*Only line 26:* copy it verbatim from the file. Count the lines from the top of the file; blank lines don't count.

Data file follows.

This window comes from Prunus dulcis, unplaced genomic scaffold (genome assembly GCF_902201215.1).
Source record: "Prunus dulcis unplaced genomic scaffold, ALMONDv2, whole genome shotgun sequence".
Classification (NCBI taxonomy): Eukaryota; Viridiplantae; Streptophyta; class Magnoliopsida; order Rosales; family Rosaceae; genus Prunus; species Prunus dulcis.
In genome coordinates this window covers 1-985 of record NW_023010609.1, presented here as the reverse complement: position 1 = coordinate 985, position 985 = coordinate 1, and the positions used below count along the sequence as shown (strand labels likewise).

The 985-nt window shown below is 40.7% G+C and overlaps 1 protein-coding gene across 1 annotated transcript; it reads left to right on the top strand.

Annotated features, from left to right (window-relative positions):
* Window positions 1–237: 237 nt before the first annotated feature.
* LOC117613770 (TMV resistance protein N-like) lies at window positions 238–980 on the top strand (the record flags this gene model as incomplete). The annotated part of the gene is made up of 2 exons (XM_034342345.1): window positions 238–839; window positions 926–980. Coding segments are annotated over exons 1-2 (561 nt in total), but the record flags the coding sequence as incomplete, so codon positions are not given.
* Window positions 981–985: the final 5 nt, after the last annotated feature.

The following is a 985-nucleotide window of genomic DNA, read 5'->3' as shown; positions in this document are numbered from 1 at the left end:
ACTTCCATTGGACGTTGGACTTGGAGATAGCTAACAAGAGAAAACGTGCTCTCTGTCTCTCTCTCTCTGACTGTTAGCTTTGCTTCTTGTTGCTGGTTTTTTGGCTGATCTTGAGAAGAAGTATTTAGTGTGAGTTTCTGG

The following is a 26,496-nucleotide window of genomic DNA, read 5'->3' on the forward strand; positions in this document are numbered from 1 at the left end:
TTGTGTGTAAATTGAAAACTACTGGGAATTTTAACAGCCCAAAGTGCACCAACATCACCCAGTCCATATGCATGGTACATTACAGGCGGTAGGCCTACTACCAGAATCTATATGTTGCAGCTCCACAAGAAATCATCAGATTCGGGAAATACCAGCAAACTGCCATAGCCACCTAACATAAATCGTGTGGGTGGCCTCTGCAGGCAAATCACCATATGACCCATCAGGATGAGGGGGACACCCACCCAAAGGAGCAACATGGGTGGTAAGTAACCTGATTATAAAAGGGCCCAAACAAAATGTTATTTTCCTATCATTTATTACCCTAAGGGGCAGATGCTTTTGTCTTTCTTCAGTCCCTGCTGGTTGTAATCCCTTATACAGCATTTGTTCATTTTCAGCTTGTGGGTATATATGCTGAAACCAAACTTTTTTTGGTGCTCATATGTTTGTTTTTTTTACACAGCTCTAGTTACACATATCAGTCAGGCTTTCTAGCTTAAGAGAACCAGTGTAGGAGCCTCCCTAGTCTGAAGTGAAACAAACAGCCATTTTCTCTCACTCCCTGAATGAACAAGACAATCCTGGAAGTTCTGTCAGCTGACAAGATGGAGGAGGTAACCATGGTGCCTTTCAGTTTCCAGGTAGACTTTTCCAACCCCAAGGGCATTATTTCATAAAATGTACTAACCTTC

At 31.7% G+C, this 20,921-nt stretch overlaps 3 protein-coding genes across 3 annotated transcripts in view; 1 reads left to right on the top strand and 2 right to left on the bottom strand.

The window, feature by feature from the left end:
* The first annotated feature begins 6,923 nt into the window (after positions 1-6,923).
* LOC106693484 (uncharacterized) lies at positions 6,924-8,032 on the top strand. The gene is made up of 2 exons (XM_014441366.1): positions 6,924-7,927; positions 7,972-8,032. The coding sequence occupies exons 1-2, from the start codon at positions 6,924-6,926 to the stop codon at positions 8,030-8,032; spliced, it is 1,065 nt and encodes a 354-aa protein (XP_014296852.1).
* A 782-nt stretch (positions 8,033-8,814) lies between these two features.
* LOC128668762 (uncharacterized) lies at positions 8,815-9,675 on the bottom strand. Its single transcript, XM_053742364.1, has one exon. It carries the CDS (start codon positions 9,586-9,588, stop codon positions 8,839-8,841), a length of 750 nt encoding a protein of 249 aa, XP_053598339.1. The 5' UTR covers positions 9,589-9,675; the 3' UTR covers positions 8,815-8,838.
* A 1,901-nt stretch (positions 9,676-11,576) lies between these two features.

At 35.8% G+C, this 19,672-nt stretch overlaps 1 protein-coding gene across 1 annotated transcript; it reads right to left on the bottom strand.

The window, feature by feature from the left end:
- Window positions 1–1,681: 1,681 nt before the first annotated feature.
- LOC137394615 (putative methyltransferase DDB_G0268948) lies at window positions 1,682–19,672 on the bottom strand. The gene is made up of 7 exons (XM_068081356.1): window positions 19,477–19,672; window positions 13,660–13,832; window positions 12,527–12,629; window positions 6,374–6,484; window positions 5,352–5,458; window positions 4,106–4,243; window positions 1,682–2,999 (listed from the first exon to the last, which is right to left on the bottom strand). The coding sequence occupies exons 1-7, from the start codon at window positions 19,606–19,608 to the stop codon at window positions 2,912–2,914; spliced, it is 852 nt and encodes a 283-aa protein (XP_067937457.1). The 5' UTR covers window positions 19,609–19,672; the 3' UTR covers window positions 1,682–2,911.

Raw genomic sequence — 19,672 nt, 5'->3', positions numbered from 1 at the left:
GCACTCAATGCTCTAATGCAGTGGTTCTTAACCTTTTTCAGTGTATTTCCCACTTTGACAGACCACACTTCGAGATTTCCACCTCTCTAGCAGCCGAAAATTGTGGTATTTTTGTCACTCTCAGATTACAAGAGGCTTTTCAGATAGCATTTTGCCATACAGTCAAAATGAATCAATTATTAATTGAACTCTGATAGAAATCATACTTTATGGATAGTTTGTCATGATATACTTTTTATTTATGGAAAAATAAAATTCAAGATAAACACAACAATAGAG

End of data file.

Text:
GCACTCAATGCTCTAATGCAGTGGTTCTTAACCTTTTTCAGTGTATTTCCCACTTTGACAGACCACACTTCGAGATTTCCACCTCTCTAGCAGCCGAAAATTGTGGTATTTTTGTCACTCTCAGATTACAAGAGGCTTTTCAGATAGCATTTTGCCATACAGTCAAAATGAATCAATTATTAATTGAACTCTGATAGAAATCATACTTTATGGATAGTTTGTCATGATATACTTTTTATTTATGGAAAAATAAAATTCAAGATAAACACAACAATAGAG